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Girl in the Moonlight


Girl in the Moonlight

In the opening scene of Charles Dubow’s second novel, GIRL IN THE MOONLIGHT (following INDISCRETION), set in the latter half of the 20th century, a man is busy rummaging through boxes in a nearly empty house. Most of the furniture inside has been sold off, and the knickknacks and tchotchkes have been either boxed up and donated or thrown away. An unrolled painting of a beautiful and naked woman is one of the only items that remain; it’s put aside. “The secret, they say, is not to regret --- but that, I have found, is impossible,” says our narrator, Wylie Rose, as he discards the last loose odds and ends. “The most one can hope for is to forget. Memory, though, is a poor servant. It bursts in on you when you least expect it.”

Wylie, it turns out, has spent most of his life trying --- but failing --- to forget the woman in the painting. Ever since he first laid eyes on her when he was nine years old and fell out of a tree on her family’s sprawling East Hampton compound while trying to impress her, Wylie has been obsessed with Cesca Bonet. A long-legged, dark-skinned, half-Catalan beauty (think Penelope Cruz), she is the epitome of perfection to him --- and practically every other man she meets.

"GIRL IN THE MOONLIGHT works as a whirlwind insider’s account of the intoxicating lifestyles of the filthy rich and fabulously famous."

Yes, this is a novel about privilege. Cesca and her three younger siblings from their heiress mother’s first marriage to a Spanish artist --- Aurelio, a gentle spirited painter; Cosmo and Carmen, a flawlessly talented and aloof set of twins --- are a well-cushioned part of New York’s cultured elite. They flit from the Hamptons to Barcelona to Venice to Paris on a moment’s whim, while their mother and stepfather (and often their respective lovers) throw lavish parties and entertain celebrated painters like Jackson Pollock on their mammoth Long Island estate. “They’re beautiful, talented, rich. It’s all very seductive,” Wylie’s father says of the Bonet clan. “But they’re like spoiled children. They’ll take everything and give nothing in return.”

That description couldn’t be more accurate, especially with regard to Wylie and Cesca’s “relationship.” For most of the book, Cesca thinks of no one but herself, despite Wylie’s incessant adoration. She burns through lovers on different continents, abuses drugs with Iggy Pop at Max’s Kansas City, nearly gets married to different men more than a few times, and has an abortion because it inconveniences her hot-to-trot lifestyle, all while stringing Wylie along. Cesca tells him more than once that her policy is never to apologize or give an explanation for her actions. But though he should know better, smitten Wylie crawls back to her every time, even it means busting up the few bona fide relationships he manages to cobble together with worthier women (one of whom is the daughter of a count).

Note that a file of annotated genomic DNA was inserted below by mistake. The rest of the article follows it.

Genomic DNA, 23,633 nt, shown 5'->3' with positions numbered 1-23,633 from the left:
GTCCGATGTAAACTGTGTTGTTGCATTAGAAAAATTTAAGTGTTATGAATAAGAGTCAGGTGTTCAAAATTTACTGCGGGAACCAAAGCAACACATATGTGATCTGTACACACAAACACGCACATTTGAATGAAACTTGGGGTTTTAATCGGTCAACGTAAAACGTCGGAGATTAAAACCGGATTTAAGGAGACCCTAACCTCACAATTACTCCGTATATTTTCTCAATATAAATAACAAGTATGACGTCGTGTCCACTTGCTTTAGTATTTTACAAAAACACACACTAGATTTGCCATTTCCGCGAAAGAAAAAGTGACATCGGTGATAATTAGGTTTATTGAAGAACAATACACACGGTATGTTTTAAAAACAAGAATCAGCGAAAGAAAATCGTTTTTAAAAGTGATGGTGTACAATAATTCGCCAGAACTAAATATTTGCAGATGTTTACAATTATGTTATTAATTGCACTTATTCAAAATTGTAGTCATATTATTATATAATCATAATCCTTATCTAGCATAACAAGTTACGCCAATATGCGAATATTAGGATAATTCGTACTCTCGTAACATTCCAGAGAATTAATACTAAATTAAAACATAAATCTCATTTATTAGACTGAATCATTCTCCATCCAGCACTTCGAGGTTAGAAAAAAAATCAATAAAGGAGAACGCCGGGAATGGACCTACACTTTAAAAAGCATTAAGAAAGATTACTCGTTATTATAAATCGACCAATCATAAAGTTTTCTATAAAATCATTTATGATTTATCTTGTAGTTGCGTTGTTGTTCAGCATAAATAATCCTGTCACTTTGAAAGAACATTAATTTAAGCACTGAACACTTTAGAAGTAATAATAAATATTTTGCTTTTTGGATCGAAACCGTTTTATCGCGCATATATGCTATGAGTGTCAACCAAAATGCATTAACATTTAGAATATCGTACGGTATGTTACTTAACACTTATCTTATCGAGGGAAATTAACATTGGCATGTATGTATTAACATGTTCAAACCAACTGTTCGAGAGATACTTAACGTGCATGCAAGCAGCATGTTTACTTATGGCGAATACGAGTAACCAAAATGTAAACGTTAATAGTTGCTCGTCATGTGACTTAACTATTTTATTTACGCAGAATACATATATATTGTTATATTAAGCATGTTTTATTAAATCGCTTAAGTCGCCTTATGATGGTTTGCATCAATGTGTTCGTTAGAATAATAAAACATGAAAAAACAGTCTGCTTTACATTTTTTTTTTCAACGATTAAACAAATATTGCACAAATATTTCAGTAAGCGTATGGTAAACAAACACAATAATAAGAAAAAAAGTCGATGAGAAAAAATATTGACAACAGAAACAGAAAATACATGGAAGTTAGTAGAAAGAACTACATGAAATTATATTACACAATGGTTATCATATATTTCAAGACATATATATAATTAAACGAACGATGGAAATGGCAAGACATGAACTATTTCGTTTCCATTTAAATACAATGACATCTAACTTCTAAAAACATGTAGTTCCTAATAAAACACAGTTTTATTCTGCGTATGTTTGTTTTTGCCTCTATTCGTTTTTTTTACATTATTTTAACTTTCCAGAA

At times, Wylie’s outlook on life seems not only infuriating, but also one-dimensional. Sure, as Dubow writes, “there is a monstrous selfishness about love…especially in its primal stages, when nothing else matters, when lovers create an artificial world which only they inhabit.” But because Wylie’s feelings are so one-sided and he keeps making the same mistake over and over again with Cesca, what we are left with is a frustrating reading experience. Just as though we’re apt to see less of our own friends who refuse to move on from an unhealthy relationship, so too are we likely to put aside a book filled with characters that don’t evolve.

But Dubow has more luck when writing about Aurelio’s passion for painting. He movingly depicts a portrait of an earnest yet fragile boy who develops an early love for drawing (and men) and works tirelessly to become a famous artist throughout most of the book. When Lio moves to Barcelona, shunning his family’s fortune and lavish lifestyle in favor of cultivating his true love --- art --- it’s easy to embrace him as the novel’s moral compass.

Dubow spent his childhood years in the Hamptons surrounded by his parents’ artsy friends (many of whom were well-known painters). He has also traveled to many of the settings in the book --- Paris, London, Venice --- so the descriptions have an extra element of authenticity. Despite its flaws, GIRL IN THE MOONLIGHT works as a whirlwind insider’s account of the intoxicating lifestyles of the filthy rich and fabulously famous. If flipping through celebrity gossip rags, keeping up on Kim Kardashian’s latest antics, or drooling over back seasons of “The Bachelor” and “The Bachelorette” are your thing, this book might just be the one for you.

Reviewed by Alexis Burling on May 15, 2015

Girl in the Moonlight
by Charles Dubow

  • Publication Date: May 3, 2016
  • Genres: Fiction
  • Paperback: 352 pages
  • Publisher: William Morrow Paperbacks
  • ISBN-10: 0062358332
  • ISBN-13: 9780062358332